with links to more information
|No. 7||beech handle, four nuts (full size), three nuts (panel saw) 1840-1928||commonly found, the basic Disston model for decades|
|No. 8||apple handle, four nuts (full size), three nuts (panel saw) ca. 1845-1918||much less common saw than the No. 7.|
|No. 7 rip saw, 28" or longer||beech handle, four nuts, rounded top for second hand||same as above, but with stout handle|
|No. 8 rip saw, 28" or longer||apple handle, four nuts, rounded top for second hand||same as No. 8 above, but with stout handle. Scarce variant of an uncommon saw.|
|D-7||beech handle, four nuts, 1928-1955||common basic-model saw, replaced original No. 7|
|No. 76 (Centennial)||apple handle, four nuts (full sized), three nuts (panel saw), skewback blade, ca.1876-1923||not commonly found|
|D-8||apple "let-in" handle, five nuts (full size), four nuts (panel saw), skewback blade, 1880's-1955||common, high quality saw|
|No. 120 (Acme)||carved apple handle, skewback blade, extra taper, no set on specially-filed teeth, 1876-1928. D-120 model sold 1928-about 1930.||shape similar to D-8. less common cabinetmaker's saw, meant for use on dry hardwoods only. 28" ripsaw had thumbhole handle|
|D-17, D-117 (Double Duty)||"hardwood" handle, alternating groups of rip and crosscut teeth, 1918-about 1948.||uncommon saw, meant for rough carpentry|
|D-8 with Dual Grip (thumbhole)||26" or longer, apple handle, five nuts, skewback blade, 1880's-late 1940's||offered as a crosscut, but almost always a rip saw|
|D-100 (see below)||rip saw with carved handle||other details same as D-100 saw|
|No. 120 Acme (see above)||28" ripsaw with carved handle||other details same as No. 120 saw|
|D-100||carved apple handle, five nuts (full size), four nuts (panel saw), skewback blade, ca.1903-1923||looks like a D-8 with a carved handle. far less common than the D-8. ripsaw available with thumbhole handle|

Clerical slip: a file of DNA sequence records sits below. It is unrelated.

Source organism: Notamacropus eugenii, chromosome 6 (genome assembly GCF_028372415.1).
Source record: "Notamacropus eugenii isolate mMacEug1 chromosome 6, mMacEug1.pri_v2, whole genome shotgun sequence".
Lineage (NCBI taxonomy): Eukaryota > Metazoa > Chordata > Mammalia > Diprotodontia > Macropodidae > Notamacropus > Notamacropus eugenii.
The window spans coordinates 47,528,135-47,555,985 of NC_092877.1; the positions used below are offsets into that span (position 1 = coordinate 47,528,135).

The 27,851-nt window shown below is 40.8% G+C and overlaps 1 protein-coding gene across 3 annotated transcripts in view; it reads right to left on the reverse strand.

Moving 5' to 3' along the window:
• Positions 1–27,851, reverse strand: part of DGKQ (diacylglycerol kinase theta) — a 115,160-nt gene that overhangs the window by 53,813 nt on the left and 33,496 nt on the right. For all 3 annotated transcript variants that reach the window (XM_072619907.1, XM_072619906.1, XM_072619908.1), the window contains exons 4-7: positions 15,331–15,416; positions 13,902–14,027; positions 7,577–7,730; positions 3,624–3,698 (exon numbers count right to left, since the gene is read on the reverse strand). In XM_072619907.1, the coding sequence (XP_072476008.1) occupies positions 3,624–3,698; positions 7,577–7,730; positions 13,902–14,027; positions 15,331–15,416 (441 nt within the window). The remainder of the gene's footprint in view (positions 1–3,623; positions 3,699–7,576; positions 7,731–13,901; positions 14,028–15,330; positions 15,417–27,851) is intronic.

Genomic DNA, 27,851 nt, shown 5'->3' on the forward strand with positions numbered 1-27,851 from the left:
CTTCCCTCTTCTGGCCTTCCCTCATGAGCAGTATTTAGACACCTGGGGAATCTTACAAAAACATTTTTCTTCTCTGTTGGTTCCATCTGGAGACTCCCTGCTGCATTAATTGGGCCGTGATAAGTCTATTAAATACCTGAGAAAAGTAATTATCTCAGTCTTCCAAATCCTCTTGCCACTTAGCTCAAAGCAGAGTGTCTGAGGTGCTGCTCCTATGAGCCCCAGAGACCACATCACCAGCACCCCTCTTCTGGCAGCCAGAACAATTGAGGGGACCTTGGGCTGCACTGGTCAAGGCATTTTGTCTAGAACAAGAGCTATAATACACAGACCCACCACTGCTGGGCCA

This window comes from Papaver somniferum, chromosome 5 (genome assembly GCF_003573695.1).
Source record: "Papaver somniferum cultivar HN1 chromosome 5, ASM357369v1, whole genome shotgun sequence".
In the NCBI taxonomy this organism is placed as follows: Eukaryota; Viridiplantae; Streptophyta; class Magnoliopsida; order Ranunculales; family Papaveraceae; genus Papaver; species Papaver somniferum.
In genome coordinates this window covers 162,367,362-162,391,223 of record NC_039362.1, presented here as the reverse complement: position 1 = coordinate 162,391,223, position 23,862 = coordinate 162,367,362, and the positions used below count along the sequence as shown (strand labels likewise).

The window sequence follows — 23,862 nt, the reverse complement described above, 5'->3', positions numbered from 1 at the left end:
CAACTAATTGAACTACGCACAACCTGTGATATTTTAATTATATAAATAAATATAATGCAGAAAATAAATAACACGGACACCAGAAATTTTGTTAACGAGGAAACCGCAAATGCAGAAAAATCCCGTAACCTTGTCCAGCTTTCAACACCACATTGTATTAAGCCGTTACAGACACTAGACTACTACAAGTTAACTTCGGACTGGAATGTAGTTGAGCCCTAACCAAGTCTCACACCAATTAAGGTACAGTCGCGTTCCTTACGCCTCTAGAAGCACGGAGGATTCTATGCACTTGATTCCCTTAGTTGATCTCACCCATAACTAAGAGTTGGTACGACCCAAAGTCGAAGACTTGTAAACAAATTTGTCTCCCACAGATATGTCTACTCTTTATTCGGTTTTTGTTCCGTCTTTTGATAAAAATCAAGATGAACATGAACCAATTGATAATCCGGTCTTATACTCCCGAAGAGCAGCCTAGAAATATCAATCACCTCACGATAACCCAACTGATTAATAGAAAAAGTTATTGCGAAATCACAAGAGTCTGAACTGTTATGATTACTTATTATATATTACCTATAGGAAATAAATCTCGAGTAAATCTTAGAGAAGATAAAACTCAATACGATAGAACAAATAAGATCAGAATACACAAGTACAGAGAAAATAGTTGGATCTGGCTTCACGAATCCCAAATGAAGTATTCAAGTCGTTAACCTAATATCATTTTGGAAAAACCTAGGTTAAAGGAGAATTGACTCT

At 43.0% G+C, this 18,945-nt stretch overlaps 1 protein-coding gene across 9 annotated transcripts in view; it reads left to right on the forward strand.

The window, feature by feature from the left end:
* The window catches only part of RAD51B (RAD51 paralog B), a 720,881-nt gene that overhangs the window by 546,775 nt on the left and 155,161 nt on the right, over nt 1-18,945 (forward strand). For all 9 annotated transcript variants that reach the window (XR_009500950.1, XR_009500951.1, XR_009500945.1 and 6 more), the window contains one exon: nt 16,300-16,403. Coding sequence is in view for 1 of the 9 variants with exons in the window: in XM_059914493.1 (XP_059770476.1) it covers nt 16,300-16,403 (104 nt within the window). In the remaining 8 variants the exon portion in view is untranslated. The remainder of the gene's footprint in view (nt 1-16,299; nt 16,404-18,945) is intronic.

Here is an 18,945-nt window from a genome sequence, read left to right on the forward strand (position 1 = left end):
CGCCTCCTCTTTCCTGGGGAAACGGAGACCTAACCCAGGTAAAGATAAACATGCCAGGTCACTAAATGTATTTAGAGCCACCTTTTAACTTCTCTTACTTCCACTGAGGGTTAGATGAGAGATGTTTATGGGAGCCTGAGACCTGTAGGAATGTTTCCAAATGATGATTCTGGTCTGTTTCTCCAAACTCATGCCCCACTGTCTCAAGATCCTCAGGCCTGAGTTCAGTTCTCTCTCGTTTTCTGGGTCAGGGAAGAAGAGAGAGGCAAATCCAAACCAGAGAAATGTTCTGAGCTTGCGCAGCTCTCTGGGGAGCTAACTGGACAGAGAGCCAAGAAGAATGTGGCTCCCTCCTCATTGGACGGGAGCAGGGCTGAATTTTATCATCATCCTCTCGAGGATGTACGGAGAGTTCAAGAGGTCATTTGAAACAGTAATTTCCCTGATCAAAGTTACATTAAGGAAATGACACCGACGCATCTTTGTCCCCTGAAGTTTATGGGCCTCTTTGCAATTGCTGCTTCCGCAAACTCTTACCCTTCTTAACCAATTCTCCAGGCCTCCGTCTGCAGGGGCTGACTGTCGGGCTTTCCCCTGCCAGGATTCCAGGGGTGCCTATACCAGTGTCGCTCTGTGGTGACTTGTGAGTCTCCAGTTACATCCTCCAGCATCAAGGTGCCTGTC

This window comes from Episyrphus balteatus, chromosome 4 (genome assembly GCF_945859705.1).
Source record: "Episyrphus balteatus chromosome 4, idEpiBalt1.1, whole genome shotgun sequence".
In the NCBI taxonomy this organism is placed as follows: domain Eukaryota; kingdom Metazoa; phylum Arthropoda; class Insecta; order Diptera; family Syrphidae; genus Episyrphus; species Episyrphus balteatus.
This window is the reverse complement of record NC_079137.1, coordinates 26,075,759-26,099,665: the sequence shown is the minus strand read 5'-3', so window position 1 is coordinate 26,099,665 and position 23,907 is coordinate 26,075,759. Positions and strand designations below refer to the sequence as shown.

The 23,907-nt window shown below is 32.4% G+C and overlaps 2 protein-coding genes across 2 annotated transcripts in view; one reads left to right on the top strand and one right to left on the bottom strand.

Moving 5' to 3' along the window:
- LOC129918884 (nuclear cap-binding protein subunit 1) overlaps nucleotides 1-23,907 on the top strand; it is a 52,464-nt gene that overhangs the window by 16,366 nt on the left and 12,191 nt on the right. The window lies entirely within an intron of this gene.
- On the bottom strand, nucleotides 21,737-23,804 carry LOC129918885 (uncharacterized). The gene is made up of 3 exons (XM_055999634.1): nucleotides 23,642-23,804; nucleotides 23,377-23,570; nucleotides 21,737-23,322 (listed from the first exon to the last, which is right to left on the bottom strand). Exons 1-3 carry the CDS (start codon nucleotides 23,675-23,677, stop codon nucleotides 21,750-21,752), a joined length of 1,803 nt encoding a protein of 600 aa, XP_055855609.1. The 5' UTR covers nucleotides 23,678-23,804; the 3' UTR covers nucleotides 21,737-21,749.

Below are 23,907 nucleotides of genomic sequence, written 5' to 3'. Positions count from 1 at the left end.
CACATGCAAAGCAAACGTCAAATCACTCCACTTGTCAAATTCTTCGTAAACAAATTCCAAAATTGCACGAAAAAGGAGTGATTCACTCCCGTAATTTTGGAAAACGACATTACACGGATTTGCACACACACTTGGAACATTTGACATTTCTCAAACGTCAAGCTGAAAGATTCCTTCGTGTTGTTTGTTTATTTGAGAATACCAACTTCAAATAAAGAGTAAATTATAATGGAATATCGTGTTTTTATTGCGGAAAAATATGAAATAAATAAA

|D-15, D-115 "Victory"||handle similar to D-8 and D-100 shape, but made of rosewood, 1915-1928||later more common "Victory" saws had rosewood or mahogany handles shaped like the D-23 (see below)|
|No. 99||apple handle, four nuts, three of them medallions, ca.1865-1918||
later 1888-ca.1902 model with "let-in" handle shown.
earlier model had handle similar to No. 9.
ca.1902-1918 saw looked much like a No. 16 with different saw nut lay-out.
uncommon saw, especially the pre-1902 configurations.
|No. 9||apple handle, four nuts, straight back blade, ca.1845-1918||uncommon saw, handle looks like a No. 12 without carving|
|No. 12, 112||carved apple handle, four nuts (full size), three nuts (panel saw), straight back blade, ca.1865-1928||less common than some models, but not hard to find. also an uncommon No. 112 made with skewback blade, 1903-1923|
|D-12||carved apple handle, walnut after WWII, five nuts, straight back blade, 24" and 26" lengths, 1928-1953||replaced the original No. 12|
|carved apple "let-in" handle, four nuts (full size), three nuts (panel saw), straight back blade, 1880-1928||less common than the No. 12. D-16 sold for a short time after 1928 with characteristics like other saws in the line at that time|
|D-20, D-21, D-22, D-23 (pre-1928)||carved apple "let-in" handle, five nuts. Four on panel saw.||D-23 made 1911-1990, very common. D-20 much less common, discontinued in 1928. D-21 and D-22 not commonly found|
|D-23 (after 1928)||same features as earlier D-23 with modified, covertop handle shape. carved "let-in" handle, five nuts. four on panel saw.||very common, good user saw|
|D-15, D-115, D-42, D-43 (Victory)||
D-15, 1928-1951; rosewood handle until 1947, plywood late 1940's, rosewood early 1950's.
D-42, D-43, WWII-era. walnut handle stained red.
|handle shape same as D-23. earlier Victory saws had handle shape similar to D-8 and D-100 (see above)|
|D-95 (Masterpiece)||plastic handle 1935-ca.1954. rosewood handle in 1955, discontinued soon after.||handle made of Tenite, a Kodak-owned product, called Disstonite in sales literature. advertised as a top-quality saw. not this author's go-to saw, however.|
|D-111||black nylon handle. ca. late 1950's-early '60's HK Porter-era product.||last saw made in Philadelphia plant|
|D-100||aluminum handle with wood infill, 1961-66 HK Porter-era product.||I doubt Henry Disston would have put his name on this saw in his lifetime. My hands get blisters just looking at the handle. It's not to be confused with the more traditional D-100 sold earlier in the century (see above)|
Quick Glance Guide to Disston Handsaw Models